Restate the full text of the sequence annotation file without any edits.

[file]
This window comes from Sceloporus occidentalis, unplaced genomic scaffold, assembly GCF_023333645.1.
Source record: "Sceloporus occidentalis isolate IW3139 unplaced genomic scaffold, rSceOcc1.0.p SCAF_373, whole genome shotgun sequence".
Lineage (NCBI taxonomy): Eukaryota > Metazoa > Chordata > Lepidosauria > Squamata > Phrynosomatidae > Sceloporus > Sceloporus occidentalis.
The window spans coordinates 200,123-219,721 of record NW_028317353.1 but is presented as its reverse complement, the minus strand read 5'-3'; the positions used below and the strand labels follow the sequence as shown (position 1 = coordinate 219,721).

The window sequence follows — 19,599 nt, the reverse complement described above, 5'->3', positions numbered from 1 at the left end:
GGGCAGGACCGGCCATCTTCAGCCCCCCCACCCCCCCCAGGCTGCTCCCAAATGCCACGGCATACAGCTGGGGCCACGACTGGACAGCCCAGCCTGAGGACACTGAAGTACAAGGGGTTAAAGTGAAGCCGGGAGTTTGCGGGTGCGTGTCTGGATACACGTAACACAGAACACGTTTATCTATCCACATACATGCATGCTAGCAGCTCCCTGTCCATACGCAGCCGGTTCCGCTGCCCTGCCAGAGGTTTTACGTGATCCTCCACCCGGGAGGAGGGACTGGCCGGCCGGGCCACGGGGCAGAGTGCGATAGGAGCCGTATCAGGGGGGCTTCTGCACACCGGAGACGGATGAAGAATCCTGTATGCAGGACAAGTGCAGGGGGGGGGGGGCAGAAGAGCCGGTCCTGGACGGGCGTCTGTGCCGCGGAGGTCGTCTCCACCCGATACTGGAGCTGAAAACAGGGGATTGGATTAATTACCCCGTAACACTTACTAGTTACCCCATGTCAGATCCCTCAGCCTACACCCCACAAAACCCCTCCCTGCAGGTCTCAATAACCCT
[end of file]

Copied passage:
This window comes from Sceloporus occidentalis, unplaced genomic scaffold, assembly GCF_023333645.1.
Source record: "Sceloporus occidentalis isolate IW3139 unplaced genomic scaffold, rSceOcc1.0.p SCAF_373, whole genome shotgun sequence".
Lineage (NCBI taxonomy): Eukaryota > Metazoa > Chordata > Lepidosauria > Squamata > Phrynosomatidae > Sceloporus > Sceloporus occidentalis.
The window spans coordinates 200,123-219,721 of record NW_028317353.1 but is presented as its reverse complement, the minus strand read 5'-3'; the positions used below and the strand labels follow the sequence as shown (position 1 = coordinate 219,721).

The window sequence follows — 19,599 nt, the reverse complement described above, 5'->3', positions numbered from 1 at the left end:
GGGCAGGACCGGCCATCTTCAGCCCCCCCACCCCCCCCAGGCTGCTCCCAAATGCCACGGCATACAGCTGGGGCCACGACTGGACAGCCCAGCCTGAGGACACTGAAGTACAAGGGGTTAAAGTGAAGCCGGGAGTTTGCGGGTGCGTGTCTGGATACACGTAACACAGAACACGTTTATCTATCCACATACATGCATGCTAGCAGCTCCCTGTCCATACGCAGCCGGTTCCGCTGCCCTGCCAGAGGTTTTACGTGATCCTCCACCCGGGAGGAGGGACTGGCCGGCCGGGCCACGGGGCAGAGTGCGATAGGAGCCGTATCAGGGGGGCTTCTGCACACCGGAGACGGATGAAGAATCCTGTATGCAGGACAAGTGCAGGGGGGGGGGGGCAGAAGAGCCGGTCCTGGACGGGCGTCTGTGCCGCGGAGGTCGTCTCCACCCGATACTGGAGCTGAAAACAGGGGATTGGATTAATTACCCCGTAACACTTACTAGTTACCCCATGTCAGATCCCTCAGCCTACACCCCACAAAACCCCTCCCTGCAGGTCTCAATAACCCT